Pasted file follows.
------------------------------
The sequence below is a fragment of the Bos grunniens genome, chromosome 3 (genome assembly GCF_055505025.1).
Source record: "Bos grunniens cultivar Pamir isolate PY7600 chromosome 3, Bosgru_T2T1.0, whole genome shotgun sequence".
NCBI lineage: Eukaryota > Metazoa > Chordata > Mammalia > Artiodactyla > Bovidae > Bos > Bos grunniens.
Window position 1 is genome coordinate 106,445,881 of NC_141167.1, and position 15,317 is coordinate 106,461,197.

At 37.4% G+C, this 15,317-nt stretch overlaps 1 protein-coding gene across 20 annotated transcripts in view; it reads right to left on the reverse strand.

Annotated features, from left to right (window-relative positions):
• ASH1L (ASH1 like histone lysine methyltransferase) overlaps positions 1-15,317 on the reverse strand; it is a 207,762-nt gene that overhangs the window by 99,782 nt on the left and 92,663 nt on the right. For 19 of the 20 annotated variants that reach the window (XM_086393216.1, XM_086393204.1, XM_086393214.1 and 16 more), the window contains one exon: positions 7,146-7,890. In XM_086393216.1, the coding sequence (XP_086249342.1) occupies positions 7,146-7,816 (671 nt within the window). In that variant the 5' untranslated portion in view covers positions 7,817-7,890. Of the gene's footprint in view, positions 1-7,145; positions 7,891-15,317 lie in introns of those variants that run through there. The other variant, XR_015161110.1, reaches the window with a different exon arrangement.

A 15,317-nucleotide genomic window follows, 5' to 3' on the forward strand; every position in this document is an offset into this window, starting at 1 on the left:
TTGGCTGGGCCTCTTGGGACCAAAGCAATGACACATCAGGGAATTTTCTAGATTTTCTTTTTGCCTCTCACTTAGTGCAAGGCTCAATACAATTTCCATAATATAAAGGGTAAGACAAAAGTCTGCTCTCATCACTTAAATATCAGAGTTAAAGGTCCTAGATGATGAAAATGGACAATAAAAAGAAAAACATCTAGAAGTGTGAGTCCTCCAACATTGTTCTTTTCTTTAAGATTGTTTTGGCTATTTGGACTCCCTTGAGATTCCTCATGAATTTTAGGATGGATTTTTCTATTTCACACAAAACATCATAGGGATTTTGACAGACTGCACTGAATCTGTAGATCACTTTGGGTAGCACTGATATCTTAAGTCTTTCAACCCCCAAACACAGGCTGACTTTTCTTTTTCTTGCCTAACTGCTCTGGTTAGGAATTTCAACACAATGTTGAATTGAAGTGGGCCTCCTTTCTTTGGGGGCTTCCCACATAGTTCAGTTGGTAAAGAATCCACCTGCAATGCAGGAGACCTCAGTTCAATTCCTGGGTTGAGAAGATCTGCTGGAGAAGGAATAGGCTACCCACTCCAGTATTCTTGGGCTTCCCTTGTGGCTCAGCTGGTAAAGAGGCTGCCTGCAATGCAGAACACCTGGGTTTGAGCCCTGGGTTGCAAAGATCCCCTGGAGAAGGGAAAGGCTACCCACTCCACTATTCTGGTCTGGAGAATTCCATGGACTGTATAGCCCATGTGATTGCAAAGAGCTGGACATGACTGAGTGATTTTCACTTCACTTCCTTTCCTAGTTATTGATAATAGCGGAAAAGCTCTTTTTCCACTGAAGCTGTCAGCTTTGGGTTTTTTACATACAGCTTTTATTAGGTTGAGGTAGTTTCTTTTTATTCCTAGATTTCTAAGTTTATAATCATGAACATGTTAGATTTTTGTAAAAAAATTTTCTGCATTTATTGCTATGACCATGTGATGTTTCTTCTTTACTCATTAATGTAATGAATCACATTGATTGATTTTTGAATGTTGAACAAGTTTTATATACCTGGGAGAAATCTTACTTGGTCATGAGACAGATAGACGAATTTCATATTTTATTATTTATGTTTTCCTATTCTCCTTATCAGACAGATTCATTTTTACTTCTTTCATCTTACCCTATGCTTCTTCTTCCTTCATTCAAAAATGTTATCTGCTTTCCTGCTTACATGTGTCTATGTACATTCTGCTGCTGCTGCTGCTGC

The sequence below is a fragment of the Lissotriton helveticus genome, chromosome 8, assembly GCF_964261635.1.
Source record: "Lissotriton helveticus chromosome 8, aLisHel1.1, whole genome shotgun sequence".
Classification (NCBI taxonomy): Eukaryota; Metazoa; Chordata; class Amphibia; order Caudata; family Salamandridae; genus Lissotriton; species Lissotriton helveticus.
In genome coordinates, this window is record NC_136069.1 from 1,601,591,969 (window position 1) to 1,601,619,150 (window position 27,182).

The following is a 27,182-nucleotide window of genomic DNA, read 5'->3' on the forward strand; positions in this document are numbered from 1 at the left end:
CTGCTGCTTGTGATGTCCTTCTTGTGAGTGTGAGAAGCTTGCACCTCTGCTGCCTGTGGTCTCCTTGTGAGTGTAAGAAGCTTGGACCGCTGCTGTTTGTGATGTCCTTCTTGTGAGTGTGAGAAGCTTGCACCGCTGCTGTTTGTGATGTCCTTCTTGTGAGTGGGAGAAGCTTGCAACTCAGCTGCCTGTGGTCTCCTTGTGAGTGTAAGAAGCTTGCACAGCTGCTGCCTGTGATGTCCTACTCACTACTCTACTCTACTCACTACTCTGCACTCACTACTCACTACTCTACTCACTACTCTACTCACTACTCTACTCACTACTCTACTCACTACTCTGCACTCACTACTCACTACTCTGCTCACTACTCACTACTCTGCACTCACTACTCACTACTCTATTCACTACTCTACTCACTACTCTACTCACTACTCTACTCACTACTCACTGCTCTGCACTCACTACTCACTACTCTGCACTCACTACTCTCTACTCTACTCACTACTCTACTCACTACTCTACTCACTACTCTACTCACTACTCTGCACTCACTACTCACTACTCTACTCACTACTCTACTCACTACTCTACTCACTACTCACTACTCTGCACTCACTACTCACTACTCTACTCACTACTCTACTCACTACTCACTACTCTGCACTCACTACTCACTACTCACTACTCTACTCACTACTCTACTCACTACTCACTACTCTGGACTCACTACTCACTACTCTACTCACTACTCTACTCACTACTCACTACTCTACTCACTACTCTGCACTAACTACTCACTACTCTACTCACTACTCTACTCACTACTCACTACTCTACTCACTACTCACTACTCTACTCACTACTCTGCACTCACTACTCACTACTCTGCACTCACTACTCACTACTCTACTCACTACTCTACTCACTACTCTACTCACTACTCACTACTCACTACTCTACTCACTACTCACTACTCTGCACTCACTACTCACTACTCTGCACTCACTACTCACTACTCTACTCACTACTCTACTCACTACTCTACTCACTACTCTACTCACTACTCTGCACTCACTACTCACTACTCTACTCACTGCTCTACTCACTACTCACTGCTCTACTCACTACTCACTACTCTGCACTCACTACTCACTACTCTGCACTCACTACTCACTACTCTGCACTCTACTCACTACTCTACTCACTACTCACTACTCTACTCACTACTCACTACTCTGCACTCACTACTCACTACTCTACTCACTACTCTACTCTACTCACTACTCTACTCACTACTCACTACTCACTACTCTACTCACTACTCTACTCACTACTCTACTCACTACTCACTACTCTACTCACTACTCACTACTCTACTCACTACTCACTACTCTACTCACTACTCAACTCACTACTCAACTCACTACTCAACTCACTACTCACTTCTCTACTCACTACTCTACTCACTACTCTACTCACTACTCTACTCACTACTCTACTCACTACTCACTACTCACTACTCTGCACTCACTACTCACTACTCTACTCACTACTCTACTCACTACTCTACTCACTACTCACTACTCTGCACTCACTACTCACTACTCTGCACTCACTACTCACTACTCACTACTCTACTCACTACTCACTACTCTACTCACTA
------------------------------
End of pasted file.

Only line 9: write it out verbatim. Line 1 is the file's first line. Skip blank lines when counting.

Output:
TTGGCTGGGCCTCTTGGGACCAAAGCAATGACACATCAGGGAATTTTCTAGATTTTCTTTTTGCCTCTCACTTAGTGCAAGGCTCAATACAATTTCCATAATATAAAGGGTAAGACAAAAGTCTGCTCTCATCACTTAAATATCAGAGTTAAAGGTCCTAGATGATGAAAATGGACAATAAAAAGAAAAACATCTAGAAGTGTGAGTCCTCCAACATTGTTCTTTTCTTTAAGATTGTTTTGGCTATTTGGACTCCCTTGAGATTCCTCATGAATTTTAGGATGGATTTTTCTATTTCACACAAAACATCATAGGGATTTTGACAGACTGCACTGAATCTGTAGATCACTTTGGGTAGCACTGATATCTTAAGTCTTTCAACCCCCAAACACAGGCTGACTTTTCTTTTTCTTGCCTAACTGCTCTGGTTAGGAATTTCAACACAATGTTGAATTGAAGTGGGCCTCCTTTCTTTGGGGGCTTCCCACATAGTTCAGTTGGTAAAGAATCCACCTGCAATGCAGGAGACCTCAGTTCAATTCCTGGGTTGAGAAGATCTGCTGGAGAAGGAATAGGCTACCCACTCCAGTATTCTTGGGCTTCCCTTGTGGCTCAGCTGGTAAAGAGGCTGCCTGCAATGCAGAACACCTGGGTTTGAGCCCTGGGTTGCAAAGATCCCCTGGAGAAGGGAAAGGCTACCCACTCCACTATTCTGGTCTGGAGAATTCCATGGACTGTATAGCCCATGTGATTGCAAAGAGCTGGACATGACTGAGTGATTTTCACTTCACTTCCTTTCCTAGTTATTGATAATAGCGGAAAAGCTCTTTTTCCACTGAAGCTGTCAGCTTTGGGTTTTTTACATACAGCTTTTATTAGGTTGAGGTAGTTTCTTTTTATTCCTAGATTTCTAAGTTTATAATCATGAACATGTTAGATTTTTGTAAAAAAATTTTCTGCATTTATTGCTATGACCATGTGATGTTTCTTCTTTACTCATTAATGTAATGAATCACATTGATTGATTTTTGAATGTTGAACAAGTTTTATATACCTGGGAGAAATCTTACTTGGTCATGAGACAGATAGACGAATTTCATATTTTATTATTTATGTTTTCCTATTCTCCTTATCAGACAGATTCATTTTTACTTCTTTCATCTTACCCTATGCTTCTTCTTCCTTCATTCAAAAATGTTATCTGCTTTCCTGCTTACATGTGTCTATGTACATTCTGCTGCTGCTGCTGCTGC